It’s official. Or, at least official enough for NPR to report it with zero reference to contrary data: “July Was The Hottest Month In Recorded Human History“!
Now, I’ve never been quite sure why “recorded human history” should be such a prominent concern. What about before recorded human history? Historical climatology tells us there were times, before historical recording began but while people were going around doing things people do, that were definitely significantly warmer than the present, like the Holocene Climate Optimum (about 7,000 to 3,000 B.C.), graphed below and discussed by climatologist Judith Curry here, which consisted of “increases of up to 4 °C near the North Pole (in one study, winter warming of 3 to 9 °C and summer of 2 to 6 °C in northern central Siberia).” And, mirabile dictu, humanity survived those times, even though our survival techniques were far less sophisticated than today’s.
But leave that aside for now.
Was this July really “the hottest month in recorded human history”? NPR’s report reproduces, without question, a press release from the National Oceanic and Atmospheric Administration titled “It’s official: July was Earth’s hottest month on record.” (Notice, by the way, NOAA’s failure to qualify the claim by limiting it to “recorded human history.” The folks there undoubtedly know there were much warmer periods in Earth’s history. One can’t help wondering why they chose this false but alarming language.) The press release states:
- Around the globe: the combined land and ocean-surface temperature was 1.67 degrees F (0.93 of a degree C) above the 20th-century average of 60.4 degrees F (15.8 degrees C), making it the hottest July since records began 142 years ago. It was 0.02 of a degree F (0.01 of a degree C) higher than the previous record set in July 2016, which was then tied in 2019 and 2020.
- The Northern Hemisphere: the land-surface only temperature was the highest ever recorded for July, at an unprecedented 2.77 degrees F (1.54 degrees C) above average, surpassing the previous record set in 2012.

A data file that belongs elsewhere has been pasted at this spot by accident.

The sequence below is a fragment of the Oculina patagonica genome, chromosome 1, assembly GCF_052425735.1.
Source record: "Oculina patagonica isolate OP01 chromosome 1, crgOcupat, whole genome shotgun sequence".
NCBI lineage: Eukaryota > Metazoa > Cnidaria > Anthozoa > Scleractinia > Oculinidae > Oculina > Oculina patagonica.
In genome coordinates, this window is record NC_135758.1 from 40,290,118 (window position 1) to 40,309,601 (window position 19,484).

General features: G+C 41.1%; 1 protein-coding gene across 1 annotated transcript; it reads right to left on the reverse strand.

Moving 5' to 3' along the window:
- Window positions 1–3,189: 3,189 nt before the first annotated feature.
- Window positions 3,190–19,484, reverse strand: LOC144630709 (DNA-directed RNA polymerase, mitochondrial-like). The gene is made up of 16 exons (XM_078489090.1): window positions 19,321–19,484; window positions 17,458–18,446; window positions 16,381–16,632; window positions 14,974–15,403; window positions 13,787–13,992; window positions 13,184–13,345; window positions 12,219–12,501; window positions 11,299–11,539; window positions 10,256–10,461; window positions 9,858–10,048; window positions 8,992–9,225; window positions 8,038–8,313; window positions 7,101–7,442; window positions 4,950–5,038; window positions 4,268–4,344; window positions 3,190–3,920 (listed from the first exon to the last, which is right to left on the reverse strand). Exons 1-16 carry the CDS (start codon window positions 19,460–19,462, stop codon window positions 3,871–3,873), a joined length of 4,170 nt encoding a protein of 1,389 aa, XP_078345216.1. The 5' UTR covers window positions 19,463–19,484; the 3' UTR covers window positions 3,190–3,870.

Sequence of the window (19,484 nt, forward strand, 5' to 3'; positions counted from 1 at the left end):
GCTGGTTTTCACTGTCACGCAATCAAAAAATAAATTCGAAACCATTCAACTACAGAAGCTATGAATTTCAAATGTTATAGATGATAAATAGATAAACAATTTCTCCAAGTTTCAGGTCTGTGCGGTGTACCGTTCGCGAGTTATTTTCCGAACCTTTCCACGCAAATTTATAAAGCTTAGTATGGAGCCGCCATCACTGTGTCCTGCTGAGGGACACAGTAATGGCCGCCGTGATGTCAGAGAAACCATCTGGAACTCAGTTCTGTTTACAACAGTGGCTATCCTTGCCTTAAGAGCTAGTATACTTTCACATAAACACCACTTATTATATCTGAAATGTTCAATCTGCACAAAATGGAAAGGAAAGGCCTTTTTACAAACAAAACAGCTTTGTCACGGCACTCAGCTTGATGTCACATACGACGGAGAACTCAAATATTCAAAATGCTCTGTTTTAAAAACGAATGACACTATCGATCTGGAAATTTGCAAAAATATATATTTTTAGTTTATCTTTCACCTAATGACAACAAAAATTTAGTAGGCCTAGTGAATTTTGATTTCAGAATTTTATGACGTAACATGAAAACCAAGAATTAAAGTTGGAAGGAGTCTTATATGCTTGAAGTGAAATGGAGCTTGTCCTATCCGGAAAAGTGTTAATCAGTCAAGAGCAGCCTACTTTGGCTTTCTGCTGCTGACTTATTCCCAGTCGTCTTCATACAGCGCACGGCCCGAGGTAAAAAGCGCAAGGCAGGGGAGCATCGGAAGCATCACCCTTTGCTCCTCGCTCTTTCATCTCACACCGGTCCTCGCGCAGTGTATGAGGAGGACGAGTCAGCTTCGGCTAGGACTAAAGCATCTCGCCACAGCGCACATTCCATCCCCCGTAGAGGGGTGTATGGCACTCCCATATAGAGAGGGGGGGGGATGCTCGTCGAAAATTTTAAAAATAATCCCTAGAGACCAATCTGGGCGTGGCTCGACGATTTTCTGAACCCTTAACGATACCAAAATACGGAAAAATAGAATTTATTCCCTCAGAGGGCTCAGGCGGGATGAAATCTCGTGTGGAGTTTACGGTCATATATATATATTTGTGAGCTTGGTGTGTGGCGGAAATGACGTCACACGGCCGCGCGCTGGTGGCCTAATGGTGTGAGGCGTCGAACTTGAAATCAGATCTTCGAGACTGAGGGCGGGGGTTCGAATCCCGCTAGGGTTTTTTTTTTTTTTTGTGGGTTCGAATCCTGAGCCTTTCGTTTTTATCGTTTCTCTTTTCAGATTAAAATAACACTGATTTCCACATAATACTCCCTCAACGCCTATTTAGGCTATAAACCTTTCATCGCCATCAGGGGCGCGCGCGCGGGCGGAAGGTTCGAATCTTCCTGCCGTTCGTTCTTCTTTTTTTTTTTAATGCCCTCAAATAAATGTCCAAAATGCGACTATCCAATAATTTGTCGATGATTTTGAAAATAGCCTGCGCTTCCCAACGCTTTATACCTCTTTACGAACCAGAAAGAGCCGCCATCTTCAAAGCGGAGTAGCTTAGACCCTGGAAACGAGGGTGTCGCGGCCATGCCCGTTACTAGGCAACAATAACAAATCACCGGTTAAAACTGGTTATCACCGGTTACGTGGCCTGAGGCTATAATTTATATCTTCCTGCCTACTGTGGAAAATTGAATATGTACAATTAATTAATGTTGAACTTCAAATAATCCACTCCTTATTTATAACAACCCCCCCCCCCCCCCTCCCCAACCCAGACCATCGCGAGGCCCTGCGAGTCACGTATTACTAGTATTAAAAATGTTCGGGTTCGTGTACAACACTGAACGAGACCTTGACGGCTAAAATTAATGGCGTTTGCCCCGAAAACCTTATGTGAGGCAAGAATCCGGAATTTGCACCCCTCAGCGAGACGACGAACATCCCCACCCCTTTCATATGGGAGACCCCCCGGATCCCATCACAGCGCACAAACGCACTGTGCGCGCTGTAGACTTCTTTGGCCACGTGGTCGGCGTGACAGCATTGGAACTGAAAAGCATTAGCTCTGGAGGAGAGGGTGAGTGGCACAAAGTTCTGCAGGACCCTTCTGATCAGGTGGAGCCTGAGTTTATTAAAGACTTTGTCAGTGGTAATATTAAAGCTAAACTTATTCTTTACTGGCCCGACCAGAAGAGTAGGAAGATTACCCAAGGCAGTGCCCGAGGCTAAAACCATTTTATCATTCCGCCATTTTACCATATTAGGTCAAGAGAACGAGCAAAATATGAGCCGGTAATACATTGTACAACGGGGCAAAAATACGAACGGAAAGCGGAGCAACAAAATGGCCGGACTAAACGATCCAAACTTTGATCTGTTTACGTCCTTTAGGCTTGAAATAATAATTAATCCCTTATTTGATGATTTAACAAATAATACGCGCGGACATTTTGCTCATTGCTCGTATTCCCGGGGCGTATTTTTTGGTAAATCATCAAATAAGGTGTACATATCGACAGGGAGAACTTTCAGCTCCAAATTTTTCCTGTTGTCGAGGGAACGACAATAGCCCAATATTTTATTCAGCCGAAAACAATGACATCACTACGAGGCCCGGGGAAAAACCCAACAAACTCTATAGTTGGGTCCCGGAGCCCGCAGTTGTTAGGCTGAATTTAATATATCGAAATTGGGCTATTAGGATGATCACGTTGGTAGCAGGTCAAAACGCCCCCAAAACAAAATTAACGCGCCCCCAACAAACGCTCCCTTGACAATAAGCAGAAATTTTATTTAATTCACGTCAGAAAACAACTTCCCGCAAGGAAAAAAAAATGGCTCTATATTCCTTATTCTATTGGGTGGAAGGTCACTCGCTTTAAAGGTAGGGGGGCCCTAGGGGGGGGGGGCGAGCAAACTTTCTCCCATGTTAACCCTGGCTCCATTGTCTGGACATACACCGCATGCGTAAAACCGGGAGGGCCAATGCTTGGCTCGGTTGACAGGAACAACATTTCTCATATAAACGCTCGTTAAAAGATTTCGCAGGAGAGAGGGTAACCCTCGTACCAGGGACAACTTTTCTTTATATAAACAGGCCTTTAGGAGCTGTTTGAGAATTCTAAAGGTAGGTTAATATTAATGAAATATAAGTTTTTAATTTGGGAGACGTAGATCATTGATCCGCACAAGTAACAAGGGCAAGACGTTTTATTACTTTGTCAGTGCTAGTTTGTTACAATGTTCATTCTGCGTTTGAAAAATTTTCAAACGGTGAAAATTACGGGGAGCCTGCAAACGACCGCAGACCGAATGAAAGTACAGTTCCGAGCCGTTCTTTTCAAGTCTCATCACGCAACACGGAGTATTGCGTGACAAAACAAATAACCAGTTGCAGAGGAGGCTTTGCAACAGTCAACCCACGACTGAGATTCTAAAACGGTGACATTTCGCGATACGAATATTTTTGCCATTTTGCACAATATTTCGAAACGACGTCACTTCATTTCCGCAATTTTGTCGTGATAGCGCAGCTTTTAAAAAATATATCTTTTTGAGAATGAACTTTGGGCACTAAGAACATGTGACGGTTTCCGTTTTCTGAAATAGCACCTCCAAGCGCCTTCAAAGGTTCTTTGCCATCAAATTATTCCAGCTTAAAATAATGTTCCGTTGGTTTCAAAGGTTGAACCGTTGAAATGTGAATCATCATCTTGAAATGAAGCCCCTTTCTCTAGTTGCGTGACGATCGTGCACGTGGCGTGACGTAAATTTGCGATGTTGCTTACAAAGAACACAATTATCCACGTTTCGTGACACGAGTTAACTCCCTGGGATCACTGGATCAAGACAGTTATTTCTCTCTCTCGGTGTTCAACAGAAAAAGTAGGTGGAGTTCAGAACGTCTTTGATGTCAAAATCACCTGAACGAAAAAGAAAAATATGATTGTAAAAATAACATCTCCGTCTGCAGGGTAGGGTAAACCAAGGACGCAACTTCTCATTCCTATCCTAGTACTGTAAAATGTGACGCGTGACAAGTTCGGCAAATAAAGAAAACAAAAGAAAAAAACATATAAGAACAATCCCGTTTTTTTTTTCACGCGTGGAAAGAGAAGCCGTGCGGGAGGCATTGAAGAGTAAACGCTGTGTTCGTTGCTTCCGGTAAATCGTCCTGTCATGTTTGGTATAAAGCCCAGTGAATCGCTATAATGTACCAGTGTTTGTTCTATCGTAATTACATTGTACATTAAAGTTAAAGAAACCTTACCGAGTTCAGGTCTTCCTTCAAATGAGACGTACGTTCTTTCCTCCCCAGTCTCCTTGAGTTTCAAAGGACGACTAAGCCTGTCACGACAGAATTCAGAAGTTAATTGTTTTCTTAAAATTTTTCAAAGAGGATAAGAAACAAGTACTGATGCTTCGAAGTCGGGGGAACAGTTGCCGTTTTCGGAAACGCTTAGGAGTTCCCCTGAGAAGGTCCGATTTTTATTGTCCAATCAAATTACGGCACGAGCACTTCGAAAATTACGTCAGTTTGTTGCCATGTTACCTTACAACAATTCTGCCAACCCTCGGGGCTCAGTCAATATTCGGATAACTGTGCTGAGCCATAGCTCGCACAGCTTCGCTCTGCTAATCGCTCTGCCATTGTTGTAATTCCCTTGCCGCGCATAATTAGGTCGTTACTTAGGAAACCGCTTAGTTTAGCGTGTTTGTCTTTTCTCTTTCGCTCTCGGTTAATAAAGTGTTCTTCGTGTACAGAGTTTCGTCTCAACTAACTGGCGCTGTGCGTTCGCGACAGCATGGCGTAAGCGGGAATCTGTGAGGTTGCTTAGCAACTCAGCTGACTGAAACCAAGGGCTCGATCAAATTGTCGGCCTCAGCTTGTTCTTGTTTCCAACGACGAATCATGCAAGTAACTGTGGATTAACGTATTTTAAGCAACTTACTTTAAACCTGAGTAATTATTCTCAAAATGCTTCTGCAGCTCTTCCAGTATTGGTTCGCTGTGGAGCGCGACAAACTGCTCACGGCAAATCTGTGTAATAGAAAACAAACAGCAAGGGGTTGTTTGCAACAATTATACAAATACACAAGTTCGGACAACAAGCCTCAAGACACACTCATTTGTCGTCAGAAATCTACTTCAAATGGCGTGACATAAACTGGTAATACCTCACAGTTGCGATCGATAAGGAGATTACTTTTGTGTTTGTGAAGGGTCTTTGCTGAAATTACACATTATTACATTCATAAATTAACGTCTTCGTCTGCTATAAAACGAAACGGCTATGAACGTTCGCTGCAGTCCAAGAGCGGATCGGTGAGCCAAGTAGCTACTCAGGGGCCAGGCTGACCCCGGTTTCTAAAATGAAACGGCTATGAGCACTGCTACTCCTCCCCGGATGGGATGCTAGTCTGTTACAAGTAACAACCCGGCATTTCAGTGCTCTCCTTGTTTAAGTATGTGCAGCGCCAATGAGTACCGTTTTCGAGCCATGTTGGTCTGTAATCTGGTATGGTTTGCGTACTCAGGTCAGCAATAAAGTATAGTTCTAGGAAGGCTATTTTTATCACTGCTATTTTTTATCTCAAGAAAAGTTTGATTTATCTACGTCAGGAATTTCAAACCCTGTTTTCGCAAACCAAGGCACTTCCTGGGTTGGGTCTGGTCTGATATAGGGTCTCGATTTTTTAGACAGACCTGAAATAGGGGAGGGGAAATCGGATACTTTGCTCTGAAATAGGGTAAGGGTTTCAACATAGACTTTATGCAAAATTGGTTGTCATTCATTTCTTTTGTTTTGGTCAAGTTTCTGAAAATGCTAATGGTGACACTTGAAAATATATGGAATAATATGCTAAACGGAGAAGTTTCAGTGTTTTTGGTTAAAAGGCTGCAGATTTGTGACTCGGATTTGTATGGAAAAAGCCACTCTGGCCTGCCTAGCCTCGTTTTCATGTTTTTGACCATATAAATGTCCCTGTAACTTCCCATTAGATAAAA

- Regional records: Asia had its hottest July on record, besting the previous record set in 2010; Europe had its second-hottest July on record—tying with July 2010 and trailing behind July 2018; and North America, South America, Africa and Oceania all had a top-10 warmest July.
But those data are suspect, because they depend on surface temperature readings compromised by urban heat island effect, unrepresentative spatial distribution, and other problems that compromise their reliability.
More credible are satellite global temperature readings, because they’re not subject to any of those problems. They’re truly global and deal with all altitudes. And those say something quite different. July was not the hottest month in recorded human history, or even close to it.
The graph above, from Dr. Roy W. Spencer’s blog (and Spencer and colleague John Christy are in charge of collecting and archiving the satellite data) shows the actual monthly temperature anomalies. (Full disclosure: Dr. Spencer is a Senior Fellow and Member of the Board of the Cornwall Alliance.) As you can see, almost every month from 2016 to now was warmer than July, and plenty of months in other years from 1998 onward were, and one in late 1987 or early 1988 was.
Trouble is, the satellite data—the most reliable—don’t support the alarmist claims of the UN Intergovernmental Panel on Climate Change and the UN Framework Convention on Climate Change (FCCC), which have the task of getting the world to embrace extremely expensive policies to fight global warming, the next round of such efforts coming up in November at COP26 (26th Conference of the Parties to the FCCC) in Glasgow. So, NPR and lots of other media (here and here and here and here and here and …) dutifully go with the alarming data.
Welcome to “follow the Science”!